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The Roller Coaster of Caregiving

By Jane Cassily Knapp, RN, LCSWC
(Page 2 of 4)

When a dependent family member first moves into your home for care giving there is often a “honeymoon” period.

Everyone is polite, friendly and appreciative. This new change in the family dynamics can temporarily make even old persistent family problems seem like they have been resolved or forgotten. Everyone puts his or her best foot forward.

However, as many of you are aware, this is often short lived. The “new” family member may offer “suggestions” about how your family should do things; especially concerning how you should raise your children. There is no longer just you and your husband watching TV in the evening. His mother is sitting in between. Your children compete for attention by fighting with each other while you’re changing grandpa’s diapers. They may let you know how they feel about the new member in their home by acting out at school; grades may drop. All these wonderful things add to your exhaustion and frustration. Your mother-in-law may re-arrange your furniture or your kitchen closets. And just to make life more interesting, you are up every 3-4 hours to take your new family member to the bathroom only to get there and have them say, “I guess it was just a false call.”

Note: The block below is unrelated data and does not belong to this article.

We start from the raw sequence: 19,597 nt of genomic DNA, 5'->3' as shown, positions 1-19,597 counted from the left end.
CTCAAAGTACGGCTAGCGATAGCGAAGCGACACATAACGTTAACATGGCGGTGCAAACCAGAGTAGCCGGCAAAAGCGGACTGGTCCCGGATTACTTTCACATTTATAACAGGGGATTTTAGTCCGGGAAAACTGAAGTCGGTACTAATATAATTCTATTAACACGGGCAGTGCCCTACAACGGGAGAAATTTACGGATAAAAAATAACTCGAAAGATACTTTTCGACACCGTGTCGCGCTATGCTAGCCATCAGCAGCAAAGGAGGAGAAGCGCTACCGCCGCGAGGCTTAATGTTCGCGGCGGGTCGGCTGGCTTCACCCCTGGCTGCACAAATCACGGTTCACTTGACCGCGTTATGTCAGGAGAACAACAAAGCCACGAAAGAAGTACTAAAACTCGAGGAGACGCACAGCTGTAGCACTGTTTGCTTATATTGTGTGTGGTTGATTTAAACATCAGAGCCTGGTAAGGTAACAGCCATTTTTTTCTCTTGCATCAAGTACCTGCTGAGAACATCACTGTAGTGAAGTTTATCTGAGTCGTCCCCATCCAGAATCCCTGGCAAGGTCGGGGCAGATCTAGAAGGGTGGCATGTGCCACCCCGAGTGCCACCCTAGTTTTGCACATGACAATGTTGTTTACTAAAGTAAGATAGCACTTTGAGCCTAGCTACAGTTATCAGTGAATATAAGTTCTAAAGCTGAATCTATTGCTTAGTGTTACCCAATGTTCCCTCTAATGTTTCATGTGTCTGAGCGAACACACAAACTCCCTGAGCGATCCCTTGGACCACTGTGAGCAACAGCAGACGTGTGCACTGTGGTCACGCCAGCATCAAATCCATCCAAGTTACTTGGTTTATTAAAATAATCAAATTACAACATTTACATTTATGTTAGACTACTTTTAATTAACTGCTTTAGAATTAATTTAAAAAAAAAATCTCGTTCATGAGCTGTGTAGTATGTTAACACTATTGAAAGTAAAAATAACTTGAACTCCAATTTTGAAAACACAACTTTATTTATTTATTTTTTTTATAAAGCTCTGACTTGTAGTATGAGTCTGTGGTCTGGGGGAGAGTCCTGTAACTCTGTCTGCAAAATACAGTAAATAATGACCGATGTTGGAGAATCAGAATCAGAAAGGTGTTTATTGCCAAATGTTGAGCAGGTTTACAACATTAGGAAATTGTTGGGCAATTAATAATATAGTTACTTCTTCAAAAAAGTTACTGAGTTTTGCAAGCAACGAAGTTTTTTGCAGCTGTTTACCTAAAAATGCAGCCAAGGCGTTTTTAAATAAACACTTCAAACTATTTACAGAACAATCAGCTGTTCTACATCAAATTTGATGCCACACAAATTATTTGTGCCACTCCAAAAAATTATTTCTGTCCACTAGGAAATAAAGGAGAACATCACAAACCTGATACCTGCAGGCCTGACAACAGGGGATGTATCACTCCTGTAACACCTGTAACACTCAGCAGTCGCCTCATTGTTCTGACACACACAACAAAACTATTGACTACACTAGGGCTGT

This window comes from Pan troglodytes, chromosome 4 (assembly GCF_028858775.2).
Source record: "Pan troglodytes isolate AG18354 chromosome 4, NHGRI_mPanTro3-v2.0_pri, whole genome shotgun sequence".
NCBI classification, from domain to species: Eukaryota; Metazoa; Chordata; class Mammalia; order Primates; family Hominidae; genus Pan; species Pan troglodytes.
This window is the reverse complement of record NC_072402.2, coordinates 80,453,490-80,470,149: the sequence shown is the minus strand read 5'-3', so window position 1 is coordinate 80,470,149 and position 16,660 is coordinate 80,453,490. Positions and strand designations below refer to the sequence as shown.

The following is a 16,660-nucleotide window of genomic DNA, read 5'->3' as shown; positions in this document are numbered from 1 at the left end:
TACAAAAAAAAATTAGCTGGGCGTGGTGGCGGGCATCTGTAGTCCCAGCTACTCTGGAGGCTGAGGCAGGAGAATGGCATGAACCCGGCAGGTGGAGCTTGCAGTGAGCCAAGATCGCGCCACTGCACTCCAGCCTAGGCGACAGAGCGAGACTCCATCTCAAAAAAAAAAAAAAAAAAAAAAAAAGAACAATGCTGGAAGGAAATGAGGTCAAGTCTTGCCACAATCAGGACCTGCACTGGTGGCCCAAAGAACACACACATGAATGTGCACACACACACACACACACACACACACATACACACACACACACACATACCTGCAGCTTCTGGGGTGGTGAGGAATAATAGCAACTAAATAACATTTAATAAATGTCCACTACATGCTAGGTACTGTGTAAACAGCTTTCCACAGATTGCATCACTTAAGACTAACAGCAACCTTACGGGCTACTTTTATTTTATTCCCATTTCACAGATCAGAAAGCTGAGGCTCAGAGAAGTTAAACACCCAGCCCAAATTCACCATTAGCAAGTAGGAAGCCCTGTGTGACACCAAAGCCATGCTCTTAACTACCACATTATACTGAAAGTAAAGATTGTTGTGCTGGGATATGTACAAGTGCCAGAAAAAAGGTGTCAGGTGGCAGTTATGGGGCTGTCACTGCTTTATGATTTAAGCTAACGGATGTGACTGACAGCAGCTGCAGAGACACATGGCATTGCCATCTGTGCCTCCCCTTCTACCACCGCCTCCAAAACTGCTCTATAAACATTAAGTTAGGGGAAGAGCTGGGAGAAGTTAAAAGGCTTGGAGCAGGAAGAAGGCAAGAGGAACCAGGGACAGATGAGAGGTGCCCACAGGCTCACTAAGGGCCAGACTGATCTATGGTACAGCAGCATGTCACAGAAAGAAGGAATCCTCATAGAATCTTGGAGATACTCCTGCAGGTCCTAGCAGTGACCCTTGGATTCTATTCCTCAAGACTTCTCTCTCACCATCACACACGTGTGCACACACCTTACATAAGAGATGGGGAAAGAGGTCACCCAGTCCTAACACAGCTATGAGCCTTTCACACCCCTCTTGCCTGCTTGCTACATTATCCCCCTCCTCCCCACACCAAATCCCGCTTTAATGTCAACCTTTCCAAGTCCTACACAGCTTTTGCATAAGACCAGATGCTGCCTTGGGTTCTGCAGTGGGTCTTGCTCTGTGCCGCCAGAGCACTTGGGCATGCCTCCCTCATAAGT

There are many positive gifts to be had by participating in caregiving. You have the unique opportunity to get to know the dependent person in a very intimate and wonderful way. You can experience tremendous satisfaction from caregiving. You become the model for family members and others who take on the caregiving experience.

You provide the gift of allowing the dependent person to live in a home environment and to be taken care of by someone who loves them and who will honestly work to maintain their privacy, security, and personhood.
Family caregivers have history with the dependent person. They knew them before their many losses. They knew and respected the personhood of their past. Therefore they don’t only see them as who they appear in the present. This provides a connection and intimacy that is very comforting.

Family caregivers also provide a sense of comfort and relief to the other family members of the dependent person by the fact that they now have the peace of mind that their dependent loved one is being cared for by someone who really cares for them.

We have mentioned:

  • Anger

  • Ambivalence

  • Exhaustion

  • Frustration

  • Guilt

As difficult feelings common to the family members of a dependent person and the caregiving role.


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